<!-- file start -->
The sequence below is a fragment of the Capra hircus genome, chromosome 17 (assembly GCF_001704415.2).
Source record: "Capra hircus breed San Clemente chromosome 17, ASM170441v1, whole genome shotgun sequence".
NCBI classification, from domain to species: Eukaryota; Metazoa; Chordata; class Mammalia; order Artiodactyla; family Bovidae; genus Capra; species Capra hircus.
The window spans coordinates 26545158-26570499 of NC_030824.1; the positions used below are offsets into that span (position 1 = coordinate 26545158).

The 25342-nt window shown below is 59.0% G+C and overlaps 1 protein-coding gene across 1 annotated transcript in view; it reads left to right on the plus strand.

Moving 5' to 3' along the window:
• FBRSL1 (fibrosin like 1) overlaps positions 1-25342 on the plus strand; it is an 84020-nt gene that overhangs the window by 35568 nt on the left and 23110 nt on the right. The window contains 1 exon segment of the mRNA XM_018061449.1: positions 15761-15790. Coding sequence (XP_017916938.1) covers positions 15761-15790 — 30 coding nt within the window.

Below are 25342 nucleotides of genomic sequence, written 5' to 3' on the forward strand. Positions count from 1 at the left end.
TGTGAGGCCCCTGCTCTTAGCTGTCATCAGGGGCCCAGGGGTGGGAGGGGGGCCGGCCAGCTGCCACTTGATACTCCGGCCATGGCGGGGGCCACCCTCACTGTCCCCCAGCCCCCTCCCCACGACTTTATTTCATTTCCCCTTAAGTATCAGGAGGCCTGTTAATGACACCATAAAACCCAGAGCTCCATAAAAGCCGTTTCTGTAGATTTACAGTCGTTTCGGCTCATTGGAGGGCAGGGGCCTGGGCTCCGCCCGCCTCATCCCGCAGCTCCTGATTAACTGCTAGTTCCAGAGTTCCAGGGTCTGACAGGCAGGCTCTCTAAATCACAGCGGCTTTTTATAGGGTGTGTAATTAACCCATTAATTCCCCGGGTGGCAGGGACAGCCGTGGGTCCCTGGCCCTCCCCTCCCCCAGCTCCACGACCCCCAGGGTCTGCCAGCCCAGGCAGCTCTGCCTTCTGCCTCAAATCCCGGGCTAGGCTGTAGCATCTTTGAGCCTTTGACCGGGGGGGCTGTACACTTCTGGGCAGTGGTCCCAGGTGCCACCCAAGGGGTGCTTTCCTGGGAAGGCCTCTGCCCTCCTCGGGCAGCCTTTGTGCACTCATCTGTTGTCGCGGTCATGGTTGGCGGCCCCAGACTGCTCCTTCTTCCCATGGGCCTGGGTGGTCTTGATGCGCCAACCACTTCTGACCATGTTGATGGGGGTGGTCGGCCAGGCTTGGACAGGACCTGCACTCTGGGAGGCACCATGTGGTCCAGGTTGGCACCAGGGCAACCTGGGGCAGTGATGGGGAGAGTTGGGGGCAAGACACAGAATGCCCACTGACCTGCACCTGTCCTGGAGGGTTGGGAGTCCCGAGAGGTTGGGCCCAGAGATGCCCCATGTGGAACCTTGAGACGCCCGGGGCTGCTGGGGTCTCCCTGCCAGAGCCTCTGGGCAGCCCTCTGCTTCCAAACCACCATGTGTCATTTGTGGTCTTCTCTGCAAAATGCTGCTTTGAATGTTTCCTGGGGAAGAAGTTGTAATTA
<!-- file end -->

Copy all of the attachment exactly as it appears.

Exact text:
The sequence below is a fragment of the Capra hircus genome, chromosome 17 (assembly GCF_001704415.2).
Source record: "Capra hircus breed San Clemente chromosome 17, ASM170441v1, whole genome shotgun sequence".
NCBI classification, from domain to species: Eukaryota; Metazoa; Chordata; class Mammalia; order Artiodactyla; family Bovidae; genus Capra; species Capra hircus.
The window spans coordinates 26545158-26570499 of NC_030824.1; the positions used below are offsets into that span (position 1 = coordinate 26545158).

The 25342-nt window shown below is 59.0% G+C and overlaps 1 protein-coding gene across 1 annotated transcript in view; it reads left to right on the plus strand.

Moving 5' to 3' along the window:
• FBRSL1 (fibrosin like 1) overlaps positions 1-25342 on the plus strand; it is an 84020-nt gene that overhangs the window by 35568 nt on the left and 23110 nt on the right. The window contains 1 exon segment of the mRNA XM_018061449.1: positions 15761-15790. Coding sequence (XP_017916938.1) covers positions 15761-15790 — 30 coding nt within the window.

Below are 25342 nucleotides of genomic sequence, written 5' to 3' on the forward strand. Positions count from 1 at the left end.
TGTGAGGCCCCTGCTCTTAGCTGTCATCAGGGGCCCAGGGGTGGGAGGGGGGCCGGCCAGCTGCCACTTGATACTCCGGCCATGGCGGGGGCCACCCTCACTGTCCCCCAGCCCCCTCCCCACGACTTTATTTCATTTCCCCTTAAGTATCAGGAGGCCTGTTAATGACACCATAAAACCCAGAGCTCCATAAAAGCCGTTTCTGTAGATTTACAGTCGTTTCGGCTCATTGGAGGGCAGGGGCCTGGGCTCCGCCCGCCTCATCCCGCAGCTCCTGATTAACTGCTAGTTCCAGAGTTCCAGGGTCTGACAGGCAGGCTCTCTAAATCACAGCGGCTTTTTATAGGGTGTGTAATTAACCCATTAATTCCCCGGGTGGCAGGGACAGCCGTGGGTCCCTGGCCCTCCCCTCCCCCAGCTCCACGACCCCCAGGGTCTGCCAGCCCAGGCAGCTCTGCCTTCTGCCTCAAATCCCGGGCTAGGCTGTAGCATCTTTGAGCCTTTGACCGGGGGGGCTGTACACTTCTGGGCAGTGGTCCCAGGTGCCACCCAAGGGGTGCTTTCCTGGGAAGGCCTCTGCCCTCCTCGGGCAGCCTTTGTGCACTCATCTGTTGTCGCGGTCATGGTTGGCGGCCCCAGACTGCTCCTTCTTCCCATGGGCCTGGGTGGTCTTGATGCGCCAACCACTTCTGACCATGTTGATGGGGGTGGTCGGCCAGGCTTGGACAGGACCTGCACTCTGGGAGGCACCATGTGGTCCAGGTTGGCACCAGGGCAACCTGGGGCAGTGATGGGGAGAGTTGGGGGCAAGACACAGAATGCCCACTGACCTGCACCTGTCCTGGAGGGTTGGGAGTCCCGAGAGGTTGGGCCCAGAGATGCCCCATGTGGAACCTTGAGACGCCCGGGGCTGCTGGGGTCTCCCTGCCAGAGCCTCTGGGCAGCCCTCTGCTTCCAAACCACCATGTGTCATTTGTGGTCTTCTCTGCAAAATGCTGCTTTGAATGTTTCCTGGGGAAGAAGTTGTAATTA